`Mediterranean diet may not be good for some heart patients`
London: The Mediterranean diet, believed to
be the healthiest in the world, may not be that good for
certain people as it may raise their risk of heart attacks, a
new study has claimed.
It has long been thought that a diet rich in olive oil,
nuts and oily fish is good for health because it can reduce
the levels of bad cholesterol, which is blamed for clogging
arteries and increasing the risk of heart attacks.
But researchers at University of Rochester, New York,
found that some heart attack patients may have genetic
mutations that mean the diet increases their risk of suffering
further cardiac problems, the Telegraph reported.
They found that those at most risk of suffering
subsequent heart attacks had large amounts of the high-density
lipoprotein (HDL), or "good cholesterol", in their blood that
destroys unhealthy trans fats in foods such as biscuits and
They also had more of a protein known as CRP which causes
inflammation -- suggesting this influences whether good
cholesterol protects or endangers individuals.
For their study, the first to find supposedly good
cholesterol can harm a subgroup of people; the researchers
followed 767 heart patients for two years. They found that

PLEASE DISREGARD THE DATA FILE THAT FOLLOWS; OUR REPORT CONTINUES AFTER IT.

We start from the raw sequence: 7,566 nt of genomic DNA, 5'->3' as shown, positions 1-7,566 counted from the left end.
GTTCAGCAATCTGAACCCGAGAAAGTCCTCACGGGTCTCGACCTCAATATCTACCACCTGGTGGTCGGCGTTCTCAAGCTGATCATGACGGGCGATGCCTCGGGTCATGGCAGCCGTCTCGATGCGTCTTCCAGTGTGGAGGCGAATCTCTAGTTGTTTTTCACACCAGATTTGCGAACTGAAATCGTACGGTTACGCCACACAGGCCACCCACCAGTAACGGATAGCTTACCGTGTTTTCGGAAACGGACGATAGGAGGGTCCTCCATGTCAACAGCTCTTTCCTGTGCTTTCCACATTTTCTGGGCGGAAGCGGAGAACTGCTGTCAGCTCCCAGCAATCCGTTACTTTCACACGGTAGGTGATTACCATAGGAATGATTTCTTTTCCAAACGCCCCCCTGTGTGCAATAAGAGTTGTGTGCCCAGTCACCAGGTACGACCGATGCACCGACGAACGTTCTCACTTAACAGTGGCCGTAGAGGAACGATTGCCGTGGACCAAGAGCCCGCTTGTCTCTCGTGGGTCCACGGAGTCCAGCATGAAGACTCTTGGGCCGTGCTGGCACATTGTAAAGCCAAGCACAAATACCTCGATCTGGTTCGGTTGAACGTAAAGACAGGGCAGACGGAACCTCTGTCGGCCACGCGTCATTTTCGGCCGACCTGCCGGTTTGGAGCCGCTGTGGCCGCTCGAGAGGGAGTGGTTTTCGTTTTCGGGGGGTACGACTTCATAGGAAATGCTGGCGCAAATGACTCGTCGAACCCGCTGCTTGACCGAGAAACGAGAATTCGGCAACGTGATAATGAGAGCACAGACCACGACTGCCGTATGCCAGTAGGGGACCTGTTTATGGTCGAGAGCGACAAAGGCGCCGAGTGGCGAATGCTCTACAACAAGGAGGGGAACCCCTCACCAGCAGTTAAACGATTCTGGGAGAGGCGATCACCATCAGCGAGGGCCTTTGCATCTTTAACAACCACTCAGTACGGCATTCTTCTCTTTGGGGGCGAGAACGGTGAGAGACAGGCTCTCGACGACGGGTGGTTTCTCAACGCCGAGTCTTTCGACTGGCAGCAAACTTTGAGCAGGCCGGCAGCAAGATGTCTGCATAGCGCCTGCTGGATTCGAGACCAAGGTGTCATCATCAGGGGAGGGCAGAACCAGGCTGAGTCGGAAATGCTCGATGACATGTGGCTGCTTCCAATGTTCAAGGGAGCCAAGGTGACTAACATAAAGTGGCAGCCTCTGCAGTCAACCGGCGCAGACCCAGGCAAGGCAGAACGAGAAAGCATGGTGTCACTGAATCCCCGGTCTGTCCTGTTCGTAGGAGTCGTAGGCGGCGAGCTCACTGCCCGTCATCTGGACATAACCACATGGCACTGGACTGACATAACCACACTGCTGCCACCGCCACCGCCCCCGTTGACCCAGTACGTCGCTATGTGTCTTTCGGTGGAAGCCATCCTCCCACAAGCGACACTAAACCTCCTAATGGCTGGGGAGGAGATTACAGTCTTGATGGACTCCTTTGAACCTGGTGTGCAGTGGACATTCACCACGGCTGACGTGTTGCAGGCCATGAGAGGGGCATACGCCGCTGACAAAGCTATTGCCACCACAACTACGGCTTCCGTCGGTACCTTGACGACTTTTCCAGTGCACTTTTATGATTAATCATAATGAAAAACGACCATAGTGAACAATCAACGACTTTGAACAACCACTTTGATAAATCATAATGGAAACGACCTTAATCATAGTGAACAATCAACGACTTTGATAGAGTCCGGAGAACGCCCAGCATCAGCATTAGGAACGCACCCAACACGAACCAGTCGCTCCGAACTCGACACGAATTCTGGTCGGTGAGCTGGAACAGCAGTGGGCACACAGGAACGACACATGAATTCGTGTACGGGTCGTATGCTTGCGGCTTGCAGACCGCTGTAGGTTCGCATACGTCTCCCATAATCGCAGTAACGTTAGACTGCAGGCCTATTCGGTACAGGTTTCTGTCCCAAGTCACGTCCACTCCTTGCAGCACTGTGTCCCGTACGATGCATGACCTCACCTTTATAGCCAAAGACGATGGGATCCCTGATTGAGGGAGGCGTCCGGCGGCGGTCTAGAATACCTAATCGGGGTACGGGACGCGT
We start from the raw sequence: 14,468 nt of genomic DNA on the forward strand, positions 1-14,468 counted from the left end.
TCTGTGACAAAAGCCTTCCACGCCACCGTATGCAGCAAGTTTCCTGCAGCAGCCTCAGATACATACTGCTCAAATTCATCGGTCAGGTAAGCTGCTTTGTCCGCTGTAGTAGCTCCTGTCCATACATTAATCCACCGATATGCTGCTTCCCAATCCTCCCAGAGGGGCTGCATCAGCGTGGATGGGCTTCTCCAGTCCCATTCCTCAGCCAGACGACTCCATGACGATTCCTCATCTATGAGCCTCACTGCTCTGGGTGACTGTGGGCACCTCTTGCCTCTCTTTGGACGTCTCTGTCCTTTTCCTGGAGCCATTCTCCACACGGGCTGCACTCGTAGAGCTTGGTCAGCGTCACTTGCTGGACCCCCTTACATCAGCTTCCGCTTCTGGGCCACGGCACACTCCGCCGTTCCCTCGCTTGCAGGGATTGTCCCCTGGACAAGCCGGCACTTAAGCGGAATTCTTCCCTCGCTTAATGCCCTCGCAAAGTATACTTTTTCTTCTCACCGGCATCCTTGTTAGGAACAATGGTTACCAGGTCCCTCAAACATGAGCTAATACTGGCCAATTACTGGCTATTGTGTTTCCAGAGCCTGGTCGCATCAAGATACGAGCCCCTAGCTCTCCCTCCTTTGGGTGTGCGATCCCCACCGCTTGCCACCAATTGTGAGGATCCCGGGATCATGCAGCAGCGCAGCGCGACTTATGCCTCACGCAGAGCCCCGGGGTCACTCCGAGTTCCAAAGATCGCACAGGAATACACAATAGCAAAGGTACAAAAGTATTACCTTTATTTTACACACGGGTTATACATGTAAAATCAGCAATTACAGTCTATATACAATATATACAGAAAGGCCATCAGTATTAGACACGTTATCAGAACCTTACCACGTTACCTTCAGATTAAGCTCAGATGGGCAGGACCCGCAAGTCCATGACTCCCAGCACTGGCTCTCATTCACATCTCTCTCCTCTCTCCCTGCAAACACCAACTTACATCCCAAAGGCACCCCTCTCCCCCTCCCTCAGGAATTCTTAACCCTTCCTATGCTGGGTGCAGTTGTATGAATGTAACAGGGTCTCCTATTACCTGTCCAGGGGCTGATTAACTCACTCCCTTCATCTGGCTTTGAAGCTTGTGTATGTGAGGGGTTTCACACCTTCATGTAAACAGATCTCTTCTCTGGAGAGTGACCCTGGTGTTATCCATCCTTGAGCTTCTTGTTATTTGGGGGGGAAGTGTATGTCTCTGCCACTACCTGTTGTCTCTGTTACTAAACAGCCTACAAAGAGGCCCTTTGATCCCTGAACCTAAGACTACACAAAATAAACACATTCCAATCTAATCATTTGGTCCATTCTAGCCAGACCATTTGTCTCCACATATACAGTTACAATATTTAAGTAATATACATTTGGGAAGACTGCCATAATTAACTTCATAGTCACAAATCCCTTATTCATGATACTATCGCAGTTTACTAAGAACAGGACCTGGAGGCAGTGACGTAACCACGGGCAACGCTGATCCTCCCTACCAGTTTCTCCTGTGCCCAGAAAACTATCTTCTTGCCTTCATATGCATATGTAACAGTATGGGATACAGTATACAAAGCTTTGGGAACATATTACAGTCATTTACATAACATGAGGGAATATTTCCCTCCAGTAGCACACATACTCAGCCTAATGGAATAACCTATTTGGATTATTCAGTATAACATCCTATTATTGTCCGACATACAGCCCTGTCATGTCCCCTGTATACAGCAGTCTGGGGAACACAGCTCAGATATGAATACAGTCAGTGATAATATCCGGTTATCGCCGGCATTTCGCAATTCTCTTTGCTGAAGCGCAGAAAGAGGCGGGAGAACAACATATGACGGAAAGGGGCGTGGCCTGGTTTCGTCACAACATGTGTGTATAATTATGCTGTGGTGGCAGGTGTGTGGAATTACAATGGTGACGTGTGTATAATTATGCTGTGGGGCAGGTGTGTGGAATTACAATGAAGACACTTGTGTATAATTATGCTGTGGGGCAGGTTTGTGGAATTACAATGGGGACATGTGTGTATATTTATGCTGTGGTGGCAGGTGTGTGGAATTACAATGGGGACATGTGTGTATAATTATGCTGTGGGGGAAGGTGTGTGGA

about 20 per cent of the patients at high risk of another
heart attack also had high levels of HDL and CRP.
Lead researcher Prof James Corsetti said: "It seems
counter-intuitive that increasing good cholesterol -- which
we`ve always thought of as protective -- leads to negative
consequences in some people.
"We`ve confirmed high HDL cholesterol is in fact
associated with risk in a certain group of patients."
The findings, published in Arteriosclerosis, Thrombosis,
and Vascular Biology, could also explain disappointing results
from a trial of an experimental drug called "torcetrapib"
designed to increase HDL cholesterol.
In 2006, pharma company Pfizer had to halt the trial due
to a surprisingly excessive number of unexplained heart
attacks and deaths that were linked with higher levels of good
Co-researcher Prof Charles Sparks said: "The ability to
identify patients who will not benefit from efforts to
increase HDL cholesterol is important because they can be
excluded from trials testing medications that aim to raise HDL
"With these patients excluded researchers may find
raising HDL cholesterol in the remaining population is
effective in reducing cardiovascular disease risk."
The researchers believe genetics and environmental
factors -- particularly inflammation -- decide what effect
good cholesterol has on patients.
Given an inflammatory environment a person`s unique set
of genes determines whether HDL transforms from good to bad in
the heart disease process, they said.
In the high-risk subgroup of patients they also identified
two genes associated with recurrent heart attacks -- CETP that
moves cholesterol away from the vascular system and is liked
with HDL and "p22phox", which influences inflammation-related
processes and is associated with CRP.
Prof Corsetti said: "Our research is oriented around the
ability to better identify patients at high risk.
"Identifying these patients and determining what puts
them at high risk may be useful in choosing treatments
tailored to the specific needs of particular patient
subgroups. This gets us another step closer to achieving the
goal of personalised medicine."
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